Closure rates increased from 65.3% immediately post- procedure up to 82.3% after 6 months, 84.7% at 12 months and 87.1% at 24 months. All patients were clinically asymptomatic. Closure rates at months 3, 6, 12, and 24 were 88.5, 88.5, 92.3, 94.2% with the Amplatzer-device; 81.8, 84.8, 87.9, 90.9% using the CardioSeal device; 87.5, 87.5, 87.5, 87.5% after using the Pemere occluder and 60.9, 60.9, 62.3, 65.2% for Helex occluders, (Figures 1 and 2).
The observed differences in time-to-closure-rates were statistically significant (p- logrank = 0.003, figure 2), this difference was predominantly driven by a high rate of residual interatrial shunting after implantation of a Helex-device, p-values for comparison be- tween different occluder types after 24 months are given in Table 2.
Risk factors for residual interatrial shunt
Results of univariate and multivariate analysis are given in Tables 3a and 3b. Independent predictors for residual interatrial shunt after technical successful percutaneous closure of PFO were implantation of a Helex device (hazard ratio [HR] 12.58, 95% confidence interval [CI] 2.57- 57.43, p = 0.002), PFO-canal- lengths [per mm] (HR 1.17, 95%CI 1.05- 1.31, p = 0.004) and extend of ASA [per mm] (HR 1.13, 95%CI 0.95- 1.29; p = 0.05). The width of PFO and pre-procedural determined severity of inter-atrial shunting were not predictive for residual shunting after 24 months.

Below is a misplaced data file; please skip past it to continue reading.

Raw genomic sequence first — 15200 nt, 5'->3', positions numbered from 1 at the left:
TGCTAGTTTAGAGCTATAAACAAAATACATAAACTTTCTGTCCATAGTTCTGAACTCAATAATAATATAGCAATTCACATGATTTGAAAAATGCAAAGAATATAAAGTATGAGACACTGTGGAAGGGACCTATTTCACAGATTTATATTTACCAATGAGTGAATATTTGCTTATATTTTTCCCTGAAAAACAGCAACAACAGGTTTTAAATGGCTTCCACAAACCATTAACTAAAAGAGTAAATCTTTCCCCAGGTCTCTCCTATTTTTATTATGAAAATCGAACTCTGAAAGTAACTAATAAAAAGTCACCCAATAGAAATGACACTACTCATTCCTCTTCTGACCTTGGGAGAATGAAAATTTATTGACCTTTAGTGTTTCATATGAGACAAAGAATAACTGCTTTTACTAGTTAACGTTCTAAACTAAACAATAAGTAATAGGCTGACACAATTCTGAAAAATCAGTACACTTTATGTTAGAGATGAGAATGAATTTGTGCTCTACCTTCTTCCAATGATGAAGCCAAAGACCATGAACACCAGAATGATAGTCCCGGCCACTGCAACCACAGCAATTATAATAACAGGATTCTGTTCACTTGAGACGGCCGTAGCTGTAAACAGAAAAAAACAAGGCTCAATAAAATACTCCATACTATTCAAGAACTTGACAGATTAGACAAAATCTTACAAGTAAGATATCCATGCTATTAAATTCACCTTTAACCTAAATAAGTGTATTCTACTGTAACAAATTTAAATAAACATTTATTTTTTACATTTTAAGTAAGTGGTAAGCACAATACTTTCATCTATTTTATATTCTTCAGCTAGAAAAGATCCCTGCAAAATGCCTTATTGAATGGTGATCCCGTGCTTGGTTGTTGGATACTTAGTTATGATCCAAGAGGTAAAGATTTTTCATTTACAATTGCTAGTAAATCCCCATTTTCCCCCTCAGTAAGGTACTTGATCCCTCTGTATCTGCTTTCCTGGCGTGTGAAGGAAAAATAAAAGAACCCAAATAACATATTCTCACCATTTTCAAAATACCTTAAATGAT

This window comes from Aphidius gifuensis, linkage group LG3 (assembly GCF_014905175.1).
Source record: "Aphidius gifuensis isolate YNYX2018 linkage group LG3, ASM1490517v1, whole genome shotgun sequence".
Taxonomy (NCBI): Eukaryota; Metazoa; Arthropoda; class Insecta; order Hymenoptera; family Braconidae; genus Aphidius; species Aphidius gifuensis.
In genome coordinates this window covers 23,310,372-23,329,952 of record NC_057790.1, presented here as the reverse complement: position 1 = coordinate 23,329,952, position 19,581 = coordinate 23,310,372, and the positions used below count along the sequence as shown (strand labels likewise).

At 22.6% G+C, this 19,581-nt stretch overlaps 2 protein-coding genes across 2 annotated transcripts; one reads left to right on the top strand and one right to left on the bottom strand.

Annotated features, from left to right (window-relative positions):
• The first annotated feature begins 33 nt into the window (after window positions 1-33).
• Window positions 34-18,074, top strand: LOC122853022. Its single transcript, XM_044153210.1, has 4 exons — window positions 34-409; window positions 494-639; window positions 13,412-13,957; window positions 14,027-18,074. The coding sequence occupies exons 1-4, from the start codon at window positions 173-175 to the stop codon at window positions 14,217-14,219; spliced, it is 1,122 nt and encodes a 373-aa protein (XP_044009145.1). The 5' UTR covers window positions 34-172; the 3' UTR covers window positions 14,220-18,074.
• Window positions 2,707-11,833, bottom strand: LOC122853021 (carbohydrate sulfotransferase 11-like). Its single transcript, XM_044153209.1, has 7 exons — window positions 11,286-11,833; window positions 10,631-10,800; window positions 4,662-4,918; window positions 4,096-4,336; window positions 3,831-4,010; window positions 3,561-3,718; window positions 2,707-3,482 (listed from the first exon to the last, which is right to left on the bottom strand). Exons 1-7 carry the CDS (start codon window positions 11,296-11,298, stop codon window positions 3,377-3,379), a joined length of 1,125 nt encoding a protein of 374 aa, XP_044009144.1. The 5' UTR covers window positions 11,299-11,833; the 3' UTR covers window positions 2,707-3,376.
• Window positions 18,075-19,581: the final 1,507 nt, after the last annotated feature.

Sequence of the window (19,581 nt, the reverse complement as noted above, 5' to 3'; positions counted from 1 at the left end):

Clinical outcome data
During 6.67 ± 1.31 years 4 arterial embolic events occurred in 3 of 124 patients (2.4%). Reviewing 817.17 patient-years, the actuarial annual thromboembolic risk was 0.49%. All ischemic events occurred in patients without incidence of residual interatrial shunt during contrast enhanced TEE. One patient experienced two transitory ischemic attacks due to carotid plaques, another patient was hospitalized with acute peripheral leg ischemia due to embolization of an abdominal aortic plaque and one patient experienced a major-stroke after new onset of atrial-fibrillation with echocardiographic proven thrombus formation within the left atrial appendage.
Echocardiography after arterial embolism showed correct function of the occluder device. Statistical analysis failed to identify risk factors predicting recurrent embolism.